The U.S. Navy on April 15 said it will allow a fleet of its training jets to fly again under modified conditions while it determines what’s causing a lack of oxygen in some cockpits.
Vice Adm. Mike Shoemaker said in a statement that its nearly 200 T-45C aircraft will resume flights as early as April 17 after being grounded for more than a week.
Its pilots had become increasingly concerned late March after seeing a spike in incidents in which some personnel weren’t getting enough oxygen. The concerned pilots had declined to fly on more than 90 flights.
Instructors and students will now wear modified masks in the two-seat trainers. They will also fly below 10,000 feet to avoid use of on-board oxygen generating systems.
The planes train future Navy and Marine fighter pilots. Shoemaker said students will be able to complete 75 percent of their training flights as teams of experts, including people from NASA, “identify the root cause of the problem.”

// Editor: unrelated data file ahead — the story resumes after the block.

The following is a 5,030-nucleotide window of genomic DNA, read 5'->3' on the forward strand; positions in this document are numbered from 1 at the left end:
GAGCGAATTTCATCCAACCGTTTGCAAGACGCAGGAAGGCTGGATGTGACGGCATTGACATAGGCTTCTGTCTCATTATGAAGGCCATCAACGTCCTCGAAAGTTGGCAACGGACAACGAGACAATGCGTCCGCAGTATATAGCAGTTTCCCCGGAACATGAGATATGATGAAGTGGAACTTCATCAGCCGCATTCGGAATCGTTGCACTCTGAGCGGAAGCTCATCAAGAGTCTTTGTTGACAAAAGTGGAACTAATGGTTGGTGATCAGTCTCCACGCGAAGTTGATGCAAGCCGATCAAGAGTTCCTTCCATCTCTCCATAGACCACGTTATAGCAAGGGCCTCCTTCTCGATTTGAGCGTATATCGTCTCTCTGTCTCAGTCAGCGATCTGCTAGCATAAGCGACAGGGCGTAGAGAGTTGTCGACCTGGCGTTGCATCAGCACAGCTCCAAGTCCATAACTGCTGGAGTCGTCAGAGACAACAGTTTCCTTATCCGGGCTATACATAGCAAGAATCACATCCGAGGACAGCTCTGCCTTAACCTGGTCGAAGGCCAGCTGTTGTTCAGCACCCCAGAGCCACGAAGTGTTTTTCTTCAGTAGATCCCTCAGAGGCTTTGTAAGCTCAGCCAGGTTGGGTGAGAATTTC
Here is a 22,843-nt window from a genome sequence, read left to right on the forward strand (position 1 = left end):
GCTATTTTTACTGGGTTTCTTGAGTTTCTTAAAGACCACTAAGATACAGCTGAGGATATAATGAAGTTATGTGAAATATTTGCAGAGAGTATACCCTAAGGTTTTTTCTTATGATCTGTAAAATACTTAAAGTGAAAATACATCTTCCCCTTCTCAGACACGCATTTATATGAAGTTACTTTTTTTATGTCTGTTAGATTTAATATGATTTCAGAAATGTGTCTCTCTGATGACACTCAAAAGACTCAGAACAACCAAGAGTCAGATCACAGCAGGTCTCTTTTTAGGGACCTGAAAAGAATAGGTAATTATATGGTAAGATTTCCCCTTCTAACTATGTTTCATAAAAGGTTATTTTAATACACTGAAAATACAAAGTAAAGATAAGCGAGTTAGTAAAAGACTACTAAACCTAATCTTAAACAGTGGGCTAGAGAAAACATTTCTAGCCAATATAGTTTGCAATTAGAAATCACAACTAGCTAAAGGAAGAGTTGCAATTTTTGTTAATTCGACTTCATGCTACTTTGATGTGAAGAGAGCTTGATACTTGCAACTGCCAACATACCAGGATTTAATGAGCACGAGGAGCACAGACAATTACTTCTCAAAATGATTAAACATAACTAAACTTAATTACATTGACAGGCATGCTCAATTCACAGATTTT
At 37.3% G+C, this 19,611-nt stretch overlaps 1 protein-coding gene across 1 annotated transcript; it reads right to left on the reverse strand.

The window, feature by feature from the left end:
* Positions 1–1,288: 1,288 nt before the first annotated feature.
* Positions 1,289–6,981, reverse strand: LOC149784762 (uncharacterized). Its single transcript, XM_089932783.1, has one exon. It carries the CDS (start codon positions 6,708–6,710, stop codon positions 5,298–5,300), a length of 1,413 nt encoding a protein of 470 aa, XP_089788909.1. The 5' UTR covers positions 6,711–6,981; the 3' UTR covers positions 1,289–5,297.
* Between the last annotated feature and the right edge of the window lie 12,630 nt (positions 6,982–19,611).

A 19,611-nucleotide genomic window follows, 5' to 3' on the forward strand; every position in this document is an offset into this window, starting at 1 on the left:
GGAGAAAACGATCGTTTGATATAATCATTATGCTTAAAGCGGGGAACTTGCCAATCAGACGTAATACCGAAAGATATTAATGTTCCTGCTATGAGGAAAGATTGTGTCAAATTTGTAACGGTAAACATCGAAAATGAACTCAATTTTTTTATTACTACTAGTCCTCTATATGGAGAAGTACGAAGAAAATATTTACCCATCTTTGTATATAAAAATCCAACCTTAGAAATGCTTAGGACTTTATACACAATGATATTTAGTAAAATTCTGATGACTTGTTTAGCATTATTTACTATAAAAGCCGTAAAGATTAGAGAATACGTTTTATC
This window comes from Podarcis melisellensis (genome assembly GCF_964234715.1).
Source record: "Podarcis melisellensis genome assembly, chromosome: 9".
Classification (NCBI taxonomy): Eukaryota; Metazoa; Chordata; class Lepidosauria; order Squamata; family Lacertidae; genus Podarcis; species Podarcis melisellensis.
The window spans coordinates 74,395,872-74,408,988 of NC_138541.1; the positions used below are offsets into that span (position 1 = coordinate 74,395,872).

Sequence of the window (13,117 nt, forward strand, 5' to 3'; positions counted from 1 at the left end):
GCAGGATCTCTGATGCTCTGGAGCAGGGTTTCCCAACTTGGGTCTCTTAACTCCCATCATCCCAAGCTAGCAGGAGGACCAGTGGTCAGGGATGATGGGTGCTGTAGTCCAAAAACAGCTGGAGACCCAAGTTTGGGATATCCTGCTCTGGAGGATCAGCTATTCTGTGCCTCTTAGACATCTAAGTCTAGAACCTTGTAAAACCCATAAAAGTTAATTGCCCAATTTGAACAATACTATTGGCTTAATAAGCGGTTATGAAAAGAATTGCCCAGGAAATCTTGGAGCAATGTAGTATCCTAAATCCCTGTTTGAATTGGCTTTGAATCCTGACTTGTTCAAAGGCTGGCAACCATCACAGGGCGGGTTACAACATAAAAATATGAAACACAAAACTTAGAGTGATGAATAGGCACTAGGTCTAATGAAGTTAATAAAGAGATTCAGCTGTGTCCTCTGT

Two T-45s are now at Naval Air Station Patuxent River in Maryland where the teams are taking them apart to figure out what’s gone wrong.
“This will remain our top safety priority until we fully understand all causal factors and have identified a solution that will further reduce the risks to our aircrew,” Shoemaker said.
The Navy operates the training planes at three naval air stations in the Southern United States. They are NAS Meridian in Mississippi, NAS Kingsville in Texas, and NAS Pensacola in Florida.
Since 2015, the number of “physiological episodes” has steadily increased among personnel who fly in the plane.
Symptoms of low oxygen can range from tingling fingers to cloudy judgment and even passing out, although Navy officials said conditions in the trainer jets haven’t been very severe.
Cmdr. Jeanette Groeneveld, a Navy spokeswoman, told The Associated Press on April 17 that nine people out of more than 100 affected since 2012 have been required to wear oxygen masks after a flight.
The T-45C was built by Boeing based on a British design. It has been operational since 1991. Production stopped in 2009, according to Groeneveld.
Each plane cost $17.2 million to produce, according to the Navy’s website.